Nov 9, 2017Weighing the Consequences
Injuries come with the territory for many college athletes. However, for a great deal of them, the pain associated with these misfortunes doesn’t always end after an operation, and it doesn’t go away on its own. Instead, there is a good chance they will face chronic injury problems later in life.
This leaves some medical experts wondering whether the benefits of college athletics outweigh the possible restrictions to future physical activity. In an article for Sports Illustrated, Ian McMahan, MA, ATC, PES, sports medicine professional and former athletic trainer for the Women’s World Cup, MLS, and the University of Maryland, discusses the long-term impact that participating in college sports has on athletes.
For some players, there are few, if any, lingering negative effects. For instance, Gray Garrett played volleyball for UCLA and faced some common injuries, including a bad shoulder and sprained ankle, but is now able to engage in physical activity multiple times a week without any major issues.
“A lot of it has to do with good luck, in my opinion,” said Garrett. “Obviously, there are things you can do to get stronger, but for the most part, I think it is just something you are blessed with or without.”
However, Garrett’s luck seems to be far from the norm. An article for Sports Health reported that in a study of NCAA Division I athletes, “67 [percent] of a group of former Division I athletes who sustained a major injury and 50 [percent] reported chronic injuries, a finding that was 2.5 times higher than that seen in non-athletes.”
One of the biggest chronic issues seen is osteoarthritis. McMahan reports that 40 percent of former D-I athletes were diagnosed with osteoarthritis after college. This number drops to 24 percent for non-athletes.
“I definitely think research indicates strong evidence that injuries during one’s sports career can potentially be associated with adverse health outcomes later in life,” says Zachary Kerr, PhD, MPH, an Assistant Professor in the Department of Exercise and Sport Science at the University of North Carolina and Research Director for the Center For The Study of Retired Athletes. “We have seen evidence of this specifically with concussions in retired NFL players, but there [is] growing evidence that this issue is not specific to professional sports nor to concussions.”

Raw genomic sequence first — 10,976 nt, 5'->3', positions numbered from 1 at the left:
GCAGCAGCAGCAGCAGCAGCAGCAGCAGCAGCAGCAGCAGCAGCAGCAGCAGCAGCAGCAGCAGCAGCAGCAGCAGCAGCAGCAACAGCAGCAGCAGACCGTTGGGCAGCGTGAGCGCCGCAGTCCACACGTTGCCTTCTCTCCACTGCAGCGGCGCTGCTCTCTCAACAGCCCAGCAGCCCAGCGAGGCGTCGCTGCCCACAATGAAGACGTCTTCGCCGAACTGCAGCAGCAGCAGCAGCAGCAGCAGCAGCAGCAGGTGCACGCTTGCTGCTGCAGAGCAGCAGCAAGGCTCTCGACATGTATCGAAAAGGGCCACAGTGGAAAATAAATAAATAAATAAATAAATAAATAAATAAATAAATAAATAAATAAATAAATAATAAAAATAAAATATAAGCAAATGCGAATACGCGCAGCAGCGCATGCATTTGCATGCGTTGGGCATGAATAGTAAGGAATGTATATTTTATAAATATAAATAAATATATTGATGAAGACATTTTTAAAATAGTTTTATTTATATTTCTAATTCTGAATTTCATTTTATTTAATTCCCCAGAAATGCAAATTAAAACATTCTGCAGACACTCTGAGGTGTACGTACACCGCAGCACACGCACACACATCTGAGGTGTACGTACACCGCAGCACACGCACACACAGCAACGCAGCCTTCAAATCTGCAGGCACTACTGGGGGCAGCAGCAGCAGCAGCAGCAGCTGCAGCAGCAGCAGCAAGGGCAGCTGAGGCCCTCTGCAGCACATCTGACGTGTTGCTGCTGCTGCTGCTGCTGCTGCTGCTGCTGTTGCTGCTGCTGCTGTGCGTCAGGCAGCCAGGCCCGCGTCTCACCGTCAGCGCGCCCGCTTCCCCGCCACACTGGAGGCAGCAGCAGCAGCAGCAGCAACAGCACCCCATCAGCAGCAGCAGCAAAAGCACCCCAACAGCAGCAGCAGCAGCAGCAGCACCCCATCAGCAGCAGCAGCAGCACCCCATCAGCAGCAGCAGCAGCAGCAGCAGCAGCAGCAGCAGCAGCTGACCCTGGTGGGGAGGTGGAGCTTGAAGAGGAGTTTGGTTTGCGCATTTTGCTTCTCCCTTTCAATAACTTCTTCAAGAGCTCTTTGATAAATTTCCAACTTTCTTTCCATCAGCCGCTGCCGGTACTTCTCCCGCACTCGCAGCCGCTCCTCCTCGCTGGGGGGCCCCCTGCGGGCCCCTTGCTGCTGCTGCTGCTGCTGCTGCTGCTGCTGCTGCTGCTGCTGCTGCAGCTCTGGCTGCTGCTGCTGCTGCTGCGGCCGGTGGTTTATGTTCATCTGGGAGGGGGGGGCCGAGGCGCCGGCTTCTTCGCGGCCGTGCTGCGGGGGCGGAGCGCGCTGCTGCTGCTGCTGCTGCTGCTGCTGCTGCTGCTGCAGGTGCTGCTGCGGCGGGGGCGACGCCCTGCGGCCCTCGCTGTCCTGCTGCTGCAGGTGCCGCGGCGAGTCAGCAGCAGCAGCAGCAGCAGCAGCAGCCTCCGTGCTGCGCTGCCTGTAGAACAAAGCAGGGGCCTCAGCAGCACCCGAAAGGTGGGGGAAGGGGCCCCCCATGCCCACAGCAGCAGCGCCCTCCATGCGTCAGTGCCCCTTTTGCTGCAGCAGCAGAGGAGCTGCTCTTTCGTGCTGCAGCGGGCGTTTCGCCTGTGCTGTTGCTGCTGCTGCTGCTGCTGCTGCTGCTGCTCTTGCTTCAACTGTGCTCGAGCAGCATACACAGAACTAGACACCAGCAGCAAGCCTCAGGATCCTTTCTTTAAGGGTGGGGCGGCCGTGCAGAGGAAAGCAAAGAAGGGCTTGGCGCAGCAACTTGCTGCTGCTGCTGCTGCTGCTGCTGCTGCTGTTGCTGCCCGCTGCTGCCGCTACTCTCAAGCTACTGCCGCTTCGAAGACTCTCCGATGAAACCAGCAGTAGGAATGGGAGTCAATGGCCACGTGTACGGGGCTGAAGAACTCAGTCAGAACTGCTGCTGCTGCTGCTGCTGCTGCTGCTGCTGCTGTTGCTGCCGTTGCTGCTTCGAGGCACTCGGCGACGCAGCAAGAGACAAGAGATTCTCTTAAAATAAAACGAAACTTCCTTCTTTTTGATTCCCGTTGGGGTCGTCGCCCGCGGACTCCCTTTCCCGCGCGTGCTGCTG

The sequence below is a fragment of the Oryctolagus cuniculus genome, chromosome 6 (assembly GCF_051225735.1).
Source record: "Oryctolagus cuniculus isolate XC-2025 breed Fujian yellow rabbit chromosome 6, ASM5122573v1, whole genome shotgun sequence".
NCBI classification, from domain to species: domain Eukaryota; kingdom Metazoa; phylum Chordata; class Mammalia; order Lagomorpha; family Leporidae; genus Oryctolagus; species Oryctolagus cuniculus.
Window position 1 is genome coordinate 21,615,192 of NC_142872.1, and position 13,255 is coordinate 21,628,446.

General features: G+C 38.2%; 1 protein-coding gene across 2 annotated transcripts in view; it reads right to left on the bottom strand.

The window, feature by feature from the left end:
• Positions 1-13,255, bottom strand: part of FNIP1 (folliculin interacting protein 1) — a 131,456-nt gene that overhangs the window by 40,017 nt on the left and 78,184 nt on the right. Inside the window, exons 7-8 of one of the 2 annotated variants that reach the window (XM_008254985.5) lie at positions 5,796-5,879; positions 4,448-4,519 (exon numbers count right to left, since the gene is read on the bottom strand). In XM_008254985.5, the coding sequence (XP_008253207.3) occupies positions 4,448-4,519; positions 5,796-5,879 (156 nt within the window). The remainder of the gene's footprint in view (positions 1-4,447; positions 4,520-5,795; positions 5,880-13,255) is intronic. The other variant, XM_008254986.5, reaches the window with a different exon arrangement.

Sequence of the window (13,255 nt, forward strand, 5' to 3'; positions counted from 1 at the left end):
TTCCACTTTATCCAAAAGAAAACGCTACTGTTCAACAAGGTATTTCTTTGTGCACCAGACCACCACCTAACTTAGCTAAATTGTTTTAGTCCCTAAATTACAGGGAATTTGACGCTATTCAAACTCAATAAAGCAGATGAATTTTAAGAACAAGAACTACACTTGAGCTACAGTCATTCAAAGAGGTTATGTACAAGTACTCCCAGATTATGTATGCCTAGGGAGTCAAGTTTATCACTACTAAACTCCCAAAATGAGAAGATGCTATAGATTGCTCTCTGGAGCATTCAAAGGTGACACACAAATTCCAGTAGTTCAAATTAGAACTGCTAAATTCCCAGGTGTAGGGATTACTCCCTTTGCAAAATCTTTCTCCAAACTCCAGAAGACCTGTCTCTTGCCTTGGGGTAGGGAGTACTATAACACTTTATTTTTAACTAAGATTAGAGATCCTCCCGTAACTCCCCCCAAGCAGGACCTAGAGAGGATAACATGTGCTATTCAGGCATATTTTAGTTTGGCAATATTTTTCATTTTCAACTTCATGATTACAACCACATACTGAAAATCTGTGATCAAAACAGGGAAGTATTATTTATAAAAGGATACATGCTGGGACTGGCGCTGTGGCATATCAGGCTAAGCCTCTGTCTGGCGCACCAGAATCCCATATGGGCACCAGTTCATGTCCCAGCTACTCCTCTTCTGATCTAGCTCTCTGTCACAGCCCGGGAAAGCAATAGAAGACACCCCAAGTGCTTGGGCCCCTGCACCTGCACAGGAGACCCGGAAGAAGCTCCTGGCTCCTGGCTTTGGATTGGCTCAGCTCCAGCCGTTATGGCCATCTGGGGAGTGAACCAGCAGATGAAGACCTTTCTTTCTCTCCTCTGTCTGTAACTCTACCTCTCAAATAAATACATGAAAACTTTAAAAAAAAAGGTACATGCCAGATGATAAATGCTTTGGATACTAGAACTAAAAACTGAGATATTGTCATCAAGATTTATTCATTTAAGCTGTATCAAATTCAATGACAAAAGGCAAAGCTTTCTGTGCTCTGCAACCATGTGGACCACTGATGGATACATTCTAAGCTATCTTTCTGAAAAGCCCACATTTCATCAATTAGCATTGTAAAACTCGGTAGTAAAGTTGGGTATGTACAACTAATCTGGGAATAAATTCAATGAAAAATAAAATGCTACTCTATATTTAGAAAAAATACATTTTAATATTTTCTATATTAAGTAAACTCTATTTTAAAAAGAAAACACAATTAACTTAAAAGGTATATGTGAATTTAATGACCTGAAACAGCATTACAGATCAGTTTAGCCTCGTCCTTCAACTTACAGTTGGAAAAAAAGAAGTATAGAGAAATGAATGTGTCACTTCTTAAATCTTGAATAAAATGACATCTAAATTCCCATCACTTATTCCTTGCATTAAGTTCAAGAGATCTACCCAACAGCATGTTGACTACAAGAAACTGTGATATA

Another chronic problem commonly seen is cardiovascular disease. Former college athletes who discontinued exercise after graduation were found to have a higher risk of this disease than those who didn’t participate in sports.
“Some college athletes end up on an island, without any help for their future,” says Paul Weinacht, a former lineman at Stanford University. “You get a physical on the way in, but there isn’t a physical on the way out. No one asks about your injuries when you leave.”
While college programs work hard to keep athletes active during their career, access to athletic training staff, team doctors, and physical therapists becomes much more limited after graduation. Experts say this is something that needs to change.
“College athletes need guidance on how to make the transition from the intensity of college sports, namely developing programs that educate athletes on the importance of life-long activity and how to find activities which may give them satisfaction and enjoyment,” says Janet Simon, PhD, ATC, Associate Professor in the College of Health Sciences and Professions at Ohio University and lead researcher for the Sports Health study.
The NCAA may not have specific programs like this in place, but some universities and conferences have taken it upon themselves to help athletes’ transition to life after college sports. For example, the University of Washington has implemented educational programs that include opportunities to meet with a sports psychologist or nutritionist. It is also part of a Pac-12 injury surveillance system dedicated to researching athlete health.
Despite the potential life-long risks, Kim Harmon, MD, Head Football Physician for Washington, believes that, for most players, engaging in college athletics is worth it.
“While injuries sustained in practice or games at the high school or college level can result in disability in later life, for the vast majority of college athletes, there is net benefit to participating in sports both physically and emotionally,” she says.